Noam Scheiber argues that Barack Obama has always been a liberal, but it looks as if he is going to use his second term to make an argument for liberalism. Here is a taste from Scheiber's piece at The New Republic:
The change we started to see in late 2011, when Obama kicked off a
series of populist speeches after his failed negotiations with John
Boehner, reflects Obama’s belated recognition of this. And that change
was on full display today. Pre-2011, Obama would suggest that the need
for “a basic measure of security and dignity” was a matter of consensus
and then fulminate against the procedural hurtles to realizing it. Since
then, he’s been much more aware of the fact that tens of millions of
people disagree with what he regards as a commonsense role for
government, and he’s been much more focused on defending it. Today he
explained that “no matter how responsibly we live our lives, any one of
us, at any time, may face a job loss, or a sudden illness, or a home
swept away in a terrible storm.” He added that Medicare, Medicaid, and
Social Security don’t “sap our initiative,” as Mitt Romney and Paul Ryan
would have it. “They free us to take the risks that make this country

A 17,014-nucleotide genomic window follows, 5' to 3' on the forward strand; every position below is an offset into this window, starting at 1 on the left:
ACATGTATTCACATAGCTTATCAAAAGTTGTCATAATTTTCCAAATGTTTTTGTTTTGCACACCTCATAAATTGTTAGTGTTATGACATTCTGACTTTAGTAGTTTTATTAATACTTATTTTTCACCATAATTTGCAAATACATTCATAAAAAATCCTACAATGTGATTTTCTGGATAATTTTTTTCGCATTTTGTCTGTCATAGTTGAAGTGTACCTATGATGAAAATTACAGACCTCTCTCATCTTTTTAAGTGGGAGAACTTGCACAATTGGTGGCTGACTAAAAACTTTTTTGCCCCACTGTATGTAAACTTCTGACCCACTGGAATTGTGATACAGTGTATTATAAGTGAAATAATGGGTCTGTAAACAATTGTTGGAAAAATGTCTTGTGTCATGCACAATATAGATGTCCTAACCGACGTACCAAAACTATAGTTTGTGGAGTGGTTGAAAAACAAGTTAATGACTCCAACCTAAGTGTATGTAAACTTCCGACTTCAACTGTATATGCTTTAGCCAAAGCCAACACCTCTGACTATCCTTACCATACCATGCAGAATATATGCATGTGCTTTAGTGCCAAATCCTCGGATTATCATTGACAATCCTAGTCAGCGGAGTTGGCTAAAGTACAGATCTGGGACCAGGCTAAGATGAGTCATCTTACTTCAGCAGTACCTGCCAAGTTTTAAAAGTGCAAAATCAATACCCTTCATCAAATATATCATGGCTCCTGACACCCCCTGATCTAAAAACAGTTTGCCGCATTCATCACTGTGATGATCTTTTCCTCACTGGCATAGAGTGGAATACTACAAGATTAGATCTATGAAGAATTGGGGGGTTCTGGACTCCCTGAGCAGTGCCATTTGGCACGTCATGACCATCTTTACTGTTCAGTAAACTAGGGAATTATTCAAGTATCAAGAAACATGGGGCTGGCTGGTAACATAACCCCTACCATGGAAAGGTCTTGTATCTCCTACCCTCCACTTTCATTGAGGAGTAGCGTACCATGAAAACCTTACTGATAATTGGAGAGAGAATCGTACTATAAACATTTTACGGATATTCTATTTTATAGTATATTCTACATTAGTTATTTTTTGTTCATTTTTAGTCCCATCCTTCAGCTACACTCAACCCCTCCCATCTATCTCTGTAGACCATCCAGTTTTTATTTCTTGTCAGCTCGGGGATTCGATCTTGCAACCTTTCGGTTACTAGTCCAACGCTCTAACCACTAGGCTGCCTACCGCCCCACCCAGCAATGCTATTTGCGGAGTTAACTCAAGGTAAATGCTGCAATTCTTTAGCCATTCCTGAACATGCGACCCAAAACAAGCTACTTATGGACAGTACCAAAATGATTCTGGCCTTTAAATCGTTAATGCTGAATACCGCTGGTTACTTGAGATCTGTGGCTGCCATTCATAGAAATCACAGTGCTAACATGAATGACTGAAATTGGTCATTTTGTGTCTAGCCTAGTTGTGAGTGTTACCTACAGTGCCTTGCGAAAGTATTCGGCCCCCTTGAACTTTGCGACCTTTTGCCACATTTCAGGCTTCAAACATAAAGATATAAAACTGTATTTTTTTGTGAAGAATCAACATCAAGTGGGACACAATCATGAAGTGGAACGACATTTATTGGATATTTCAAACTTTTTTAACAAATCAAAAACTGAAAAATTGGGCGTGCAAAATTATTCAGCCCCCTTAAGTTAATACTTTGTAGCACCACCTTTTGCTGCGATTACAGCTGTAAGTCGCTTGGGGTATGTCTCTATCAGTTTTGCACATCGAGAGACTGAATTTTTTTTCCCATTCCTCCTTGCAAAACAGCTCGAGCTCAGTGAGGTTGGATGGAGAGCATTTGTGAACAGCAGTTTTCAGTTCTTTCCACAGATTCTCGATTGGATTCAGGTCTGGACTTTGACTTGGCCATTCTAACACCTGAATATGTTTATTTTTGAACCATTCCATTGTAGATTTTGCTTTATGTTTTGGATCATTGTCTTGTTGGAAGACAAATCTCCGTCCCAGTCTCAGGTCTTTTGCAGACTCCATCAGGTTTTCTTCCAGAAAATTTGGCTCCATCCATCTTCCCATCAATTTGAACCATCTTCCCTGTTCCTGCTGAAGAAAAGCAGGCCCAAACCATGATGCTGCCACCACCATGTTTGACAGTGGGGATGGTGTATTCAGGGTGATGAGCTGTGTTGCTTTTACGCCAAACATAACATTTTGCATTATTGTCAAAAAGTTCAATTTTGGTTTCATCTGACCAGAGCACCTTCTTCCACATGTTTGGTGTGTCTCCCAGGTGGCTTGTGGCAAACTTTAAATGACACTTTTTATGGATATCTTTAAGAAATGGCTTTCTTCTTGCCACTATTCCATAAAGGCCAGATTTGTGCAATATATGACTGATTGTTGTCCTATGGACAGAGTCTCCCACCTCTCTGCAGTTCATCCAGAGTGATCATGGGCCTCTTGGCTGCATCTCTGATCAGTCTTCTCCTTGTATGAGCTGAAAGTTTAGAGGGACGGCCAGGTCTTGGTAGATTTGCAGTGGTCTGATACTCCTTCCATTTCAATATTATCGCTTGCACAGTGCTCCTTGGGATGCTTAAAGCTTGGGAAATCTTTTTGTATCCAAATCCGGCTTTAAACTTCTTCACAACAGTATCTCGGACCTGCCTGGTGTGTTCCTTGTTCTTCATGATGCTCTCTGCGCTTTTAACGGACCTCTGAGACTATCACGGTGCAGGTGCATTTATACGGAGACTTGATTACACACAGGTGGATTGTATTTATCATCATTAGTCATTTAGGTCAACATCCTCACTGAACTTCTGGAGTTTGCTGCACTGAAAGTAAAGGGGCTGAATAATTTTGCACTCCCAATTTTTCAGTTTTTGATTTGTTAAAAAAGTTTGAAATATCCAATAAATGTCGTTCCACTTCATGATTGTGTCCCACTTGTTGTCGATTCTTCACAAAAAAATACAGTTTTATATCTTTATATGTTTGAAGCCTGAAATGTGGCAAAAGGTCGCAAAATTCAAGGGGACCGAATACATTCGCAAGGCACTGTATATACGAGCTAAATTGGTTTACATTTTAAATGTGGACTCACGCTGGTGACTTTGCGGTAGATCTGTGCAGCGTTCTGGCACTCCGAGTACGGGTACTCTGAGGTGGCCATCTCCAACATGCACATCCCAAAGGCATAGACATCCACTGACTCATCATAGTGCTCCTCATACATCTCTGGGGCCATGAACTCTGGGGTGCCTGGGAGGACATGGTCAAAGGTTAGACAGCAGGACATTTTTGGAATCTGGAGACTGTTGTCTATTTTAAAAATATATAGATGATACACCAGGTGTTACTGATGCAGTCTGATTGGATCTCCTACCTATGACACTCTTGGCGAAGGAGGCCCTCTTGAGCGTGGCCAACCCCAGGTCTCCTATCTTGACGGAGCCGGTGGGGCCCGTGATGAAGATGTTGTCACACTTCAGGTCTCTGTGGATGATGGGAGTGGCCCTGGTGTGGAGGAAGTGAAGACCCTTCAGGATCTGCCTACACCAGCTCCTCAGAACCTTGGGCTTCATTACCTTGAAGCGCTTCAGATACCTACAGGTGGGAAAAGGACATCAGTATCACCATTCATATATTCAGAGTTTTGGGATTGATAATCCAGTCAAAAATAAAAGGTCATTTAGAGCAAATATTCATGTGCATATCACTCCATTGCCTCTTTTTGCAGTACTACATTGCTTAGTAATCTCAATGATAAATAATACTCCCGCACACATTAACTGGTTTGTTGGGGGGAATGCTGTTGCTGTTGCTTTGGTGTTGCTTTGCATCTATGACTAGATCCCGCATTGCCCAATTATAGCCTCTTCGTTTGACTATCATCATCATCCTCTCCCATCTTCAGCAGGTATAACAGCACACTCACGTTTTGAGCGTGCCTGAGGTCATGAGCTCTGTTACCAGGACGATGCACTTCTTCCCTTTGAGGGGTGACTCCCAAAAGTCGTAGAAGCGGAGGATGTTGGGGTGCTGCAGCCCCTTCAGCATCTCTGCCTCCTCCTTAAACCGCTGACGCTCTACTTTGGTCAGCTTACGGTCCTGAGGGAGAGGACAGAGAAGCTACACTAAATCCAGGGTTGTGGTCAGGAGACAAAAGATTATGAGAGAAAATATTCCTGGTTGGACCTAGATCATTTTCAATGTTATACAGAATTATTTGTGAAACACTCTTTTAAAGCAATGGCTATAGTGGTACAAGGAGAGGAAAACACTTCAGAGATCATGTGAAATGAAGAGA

great.” Those are simple enough points, but they’re powerful and can’t
be made enough.
Of course, you could argue that there wasn’t much new in Obama’s
speech if it reflects an m.o. he adopted well over a year ago. But I
disagree. Since his emergence on the national scene, Obama has clung to
the Eisenhower-era distinction between campaigning and governing: You
make your case during election season, then take down the TV ads and
stump speeches when it’s over so you can get on with policymaking.
Before today, it was possible to believe Obama still clung to that
distinction. Yes, he’d started down this new path in the fall of 2011.
But by that point the presidential campaign had effectively begun, so a
campaign posture made sense. And yes, he’d kept it up during the recent
lame-duck period. But, then, it was easy to see the "fiscal cliff"
negotiations as an extension of the presidential campaign.
An inaugural address is unambiguously different though. It’s the
thematic roadmap to a president’s forthcoming time in office. By
choosing to start his second term with a case for liberalism, Obama
announced that arguing for his worldview isn’t a separate task from
governing. It’s central to governing.